Friday Footnotes: Firm Fined For Data Breach; Deloitte Named Most Attractive; EY Expands Legal Arm | 10.8.21

FRC’s changes to fraud auditing standard explained [ICAEW Insights] The Financial Reporting Council (FRC)’s UK Auditing Standard on Fraud (ISA (UK) 240) has been significantly updated for the first time in 16 years. The changes are a response to recent public discussions on the role of audit in identifying fraud, including high profile cases in which auditors were found to fall short of their responsibilities when it comes to fraud.

Deloitte named to Universum’s “World’s Most Attractive Employer” list for the 13th Consecutive Year [PR Newswire] Universum today featured Deloitte for the 13th consecutive year in the 2021 “World’s Most Attractive Employer” (WMAE) rankings, a list of the top 50 most desirable workplaces for students entering the workforce. Deloitte retained its position as the most attractive professional services employer overall; was the top professional services firm in all three student study categories: business, engineering, and IT; and also rose one spot to fourth place overall with business students.

KPMG launches multi-year program to accelerate global solutions for Environmental, Social and Governance issues [Business Review] The collective investment will focus on training and expanding KPMG’s global workforce, harnessing data, accelerating the development of new technologies and driving action through partnerships, alliances and advocacy. The key to the transformation will be embedding ESG in the organization and client solutions to drive measurable change.

EY taps Novartis exec to expand legal services business [Reuters] Big Four auditing firm EY has recruited the former head of legal and compliance solutions at Novartis AG to steer the growth of its legal services arm. Santosh Singh joined EY Law as its global legal managed services delivery leader, a newly created role in which he’ll be responsible for expanding EY’s legal managed services capabilities, overseeing teams across seven countries, the company announced Thursday.

War for talent has never ‘been more intense’: PwC [Yahoo Finance] “This white-hot talent market, this war for talent, I don’t think, has ever been more intense,” Yolanda Seals-Coffield, principal and deputy people leader at PwC, told Yahoo Finance. “The ability to attract new channels of talent to go out to people and tell them that they can have a differentiated experience with us around flexibility is what’s motivating us here.”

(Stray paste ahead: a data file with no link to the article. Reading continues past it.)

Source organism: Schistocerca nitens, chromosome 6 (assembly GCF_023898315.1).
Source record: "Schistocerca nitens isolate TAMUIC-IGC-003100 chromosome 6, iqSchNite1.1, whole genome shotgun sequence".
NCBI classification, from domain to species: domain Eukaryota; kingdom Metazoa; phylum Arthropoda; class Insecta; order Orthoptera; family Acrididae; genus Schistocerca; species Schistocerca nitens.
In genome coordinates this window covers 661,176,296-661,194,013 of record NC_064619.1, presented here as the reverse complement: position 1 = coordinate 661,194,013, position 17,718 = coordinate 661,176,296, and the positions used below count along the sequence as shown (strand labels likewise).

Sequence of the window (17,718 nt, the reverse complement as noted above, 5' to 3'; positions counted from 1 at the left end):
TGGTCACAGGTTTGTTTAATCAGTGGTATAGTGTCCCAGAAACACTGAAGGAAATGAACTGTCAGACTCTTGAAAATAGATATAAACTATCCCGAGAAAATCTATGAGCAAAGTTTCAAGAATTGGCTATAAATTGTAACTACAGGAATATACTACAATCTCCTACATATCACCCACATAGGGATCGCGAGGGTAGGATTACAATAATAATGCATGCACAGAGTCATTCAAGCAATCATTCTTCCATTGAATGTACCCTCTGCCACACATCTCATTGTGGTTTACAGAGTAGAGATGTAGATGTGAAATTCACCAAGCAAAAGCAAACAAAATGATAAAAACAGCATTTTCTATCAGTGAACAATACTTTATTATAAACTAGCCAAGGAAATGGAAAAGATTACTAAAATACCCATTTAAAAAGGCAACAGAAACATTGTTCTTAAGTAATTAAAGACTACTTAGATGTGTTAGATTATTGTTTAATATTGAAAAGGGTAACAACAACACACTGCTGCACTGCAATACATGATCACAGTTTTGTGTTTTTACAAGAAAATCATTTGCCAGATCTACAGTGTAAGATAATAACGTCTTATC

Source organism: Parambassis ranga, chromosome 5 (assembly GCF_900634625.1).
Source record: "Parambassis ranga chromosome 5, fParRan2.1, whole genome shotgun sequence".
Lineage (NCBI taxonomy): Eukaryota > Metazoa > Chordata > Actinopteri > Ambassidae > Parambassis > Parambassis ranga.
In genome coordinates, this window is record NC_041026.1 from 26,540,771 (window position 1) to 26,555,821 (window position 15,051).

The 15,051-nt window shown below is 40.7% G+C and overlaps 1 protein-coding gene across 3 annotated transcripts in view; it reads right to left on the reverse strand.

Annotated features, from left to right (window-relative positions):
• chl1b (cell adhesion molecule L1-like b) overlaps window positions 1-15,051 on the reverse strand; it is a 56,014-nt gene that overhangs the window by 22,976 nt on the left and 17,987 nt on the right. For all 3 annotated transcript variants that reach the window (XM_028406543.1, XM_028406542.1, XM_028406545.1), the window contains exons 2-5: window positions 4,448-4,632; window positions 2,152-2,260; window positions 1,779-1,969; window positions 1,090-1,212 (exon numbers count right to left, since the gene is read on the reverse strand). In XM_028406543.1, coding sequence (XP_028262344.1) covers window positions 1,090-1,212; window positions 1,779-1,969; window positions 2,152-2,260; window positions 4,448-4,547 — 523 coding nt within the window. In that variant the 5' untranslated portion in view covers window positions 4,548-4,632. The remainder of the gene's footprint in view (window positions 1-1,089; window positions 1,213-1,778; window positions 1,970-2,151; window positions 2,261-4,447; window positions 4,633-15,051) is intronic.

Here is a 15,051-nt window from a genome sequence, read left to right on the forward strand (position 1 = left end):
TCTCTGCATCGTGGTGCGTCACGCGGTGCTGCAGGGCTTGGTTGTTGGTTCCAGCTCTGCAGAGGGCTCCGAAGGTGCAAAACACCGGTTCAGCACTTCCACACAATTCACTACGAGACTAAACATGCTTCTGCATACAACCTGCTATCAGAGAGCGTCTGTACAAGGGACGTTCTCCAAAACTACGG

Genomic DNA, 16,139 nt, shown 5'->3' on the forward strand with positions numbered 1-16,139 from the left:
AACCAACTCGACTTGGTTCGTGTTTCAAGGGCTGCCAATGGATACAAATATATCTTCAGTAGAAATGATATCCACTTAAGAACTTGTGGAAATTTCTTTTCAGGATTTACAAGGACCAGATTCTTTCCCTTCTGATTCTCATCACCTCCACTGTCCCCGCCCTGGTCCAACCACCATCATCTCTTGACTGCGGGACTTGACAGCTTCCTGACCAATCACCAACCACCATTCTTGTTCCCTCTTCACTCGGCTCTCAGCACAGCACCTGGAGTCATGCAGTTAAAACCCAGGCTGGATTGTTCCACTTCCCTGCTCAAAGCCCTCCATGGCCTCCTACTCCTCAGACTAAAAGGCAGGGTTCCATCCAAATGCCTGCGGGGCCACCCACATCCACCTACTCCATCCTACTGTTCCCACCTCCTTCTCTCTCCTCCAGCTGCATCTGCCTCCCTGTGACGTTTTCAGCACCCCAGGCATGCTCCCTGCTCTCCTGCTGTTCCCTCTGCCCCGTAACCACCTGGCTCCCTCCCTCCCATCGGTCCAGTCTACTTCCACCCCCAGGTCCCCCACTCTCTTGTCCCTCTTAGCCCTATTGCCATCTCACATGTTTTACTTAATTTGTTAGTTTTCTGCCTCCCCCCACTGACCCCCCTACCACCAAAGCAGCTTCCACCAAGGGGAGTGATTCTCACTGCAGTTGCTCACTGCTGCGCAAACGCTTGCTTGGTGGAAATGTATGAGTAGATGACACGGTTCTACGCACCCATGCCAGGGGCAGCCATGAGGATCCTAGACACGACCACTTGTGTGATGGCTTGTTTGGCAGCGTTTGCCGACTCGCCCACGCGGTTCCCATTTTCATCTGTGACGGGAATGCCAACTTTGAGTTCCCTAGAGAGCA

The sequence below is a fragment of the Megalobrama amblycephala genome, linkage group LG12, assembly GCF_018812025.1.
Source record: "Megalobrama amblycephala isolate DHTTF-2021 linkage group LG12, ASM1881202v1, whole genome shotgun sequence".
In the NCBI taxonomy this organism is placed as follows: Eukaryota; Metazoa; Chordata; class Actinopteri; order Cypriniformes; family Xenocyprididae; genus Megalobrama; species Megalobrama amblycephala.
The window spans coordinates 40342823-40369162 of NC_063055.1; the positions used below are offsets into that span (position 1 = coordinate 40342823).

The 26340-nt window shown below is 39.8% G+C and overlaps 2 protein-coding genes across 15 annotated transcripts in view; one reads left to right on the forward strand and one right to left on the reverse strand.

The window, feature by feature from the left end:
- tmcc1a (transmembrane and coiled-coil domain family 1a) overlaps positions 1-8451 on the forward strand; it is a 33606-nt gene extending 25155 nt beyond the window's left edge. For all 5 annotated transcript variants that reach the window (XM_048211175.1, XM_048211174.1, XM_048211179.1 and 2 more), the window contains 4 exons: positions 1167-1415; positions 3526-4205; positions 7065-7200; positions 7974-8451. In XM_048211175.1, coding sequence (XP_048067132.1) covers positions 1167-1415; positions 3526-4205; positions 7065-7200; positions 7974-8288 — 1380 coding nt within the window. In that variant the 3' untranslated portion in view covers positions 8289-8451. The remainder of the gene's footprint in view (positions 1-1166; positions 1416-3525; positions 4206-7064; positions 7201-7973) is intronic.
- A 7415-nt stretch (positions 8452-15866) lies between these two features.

Portland accounting firm will pay $50,000 for failing to disclose data breach as digital intrusions spike [The Oregonian] Last month, the department reached a $50,000 settlement with Portland accountants Gustafson & Co. after a 2020 data breach that the state says compromised the personal and financial information of nearly 1,900 Oregonians. Gustafson agreed to the settlement at the behest of its insurance company, according to Jim Mullaney, one of the firm’s founders. But he said Gustafson disputes the state’s conclusions. “That was an insurance company decision, not our decision,” Mullaney said.

CFOs might find PCAOB evidence-quality guide a useful auditor check [CFO Dive] If evidence auditors are using isn’t relevant or from a reliable source, or if the reliability of the evidence itself is questionable, that can call into question the soundness of the opinion. “In some cases, information that was determined by the auditor to be more relevant may not be the most reliable, and vice versa,” the guidance, released October 7, says.

Revisions proposed to AICPA ethics code address certain SEC rule changes [Journal of Accountancy] The SEC’s amendments to certain requirements in Rule 2-01 of Regulation S-X were designed to prevent the triggering of auditor independence rules violations in situations that don’t necessarily impair an auditor’s judgment or impartiality.

Australia’s climate policy is being dictated by a former accountant in a cowboy hat [CNN] “It’s the little old bush accountant saying that lots of clients have ideas, but (you need) to sit down with them and say, ‘Okay, that’s your idea, let’s prudently go about this,’” Barnaby Joyce told the Australian Broadcasting Corporation (ABC). He said whole towns rely on Australia’s coal industry, and they shouldn’t be forgotten.

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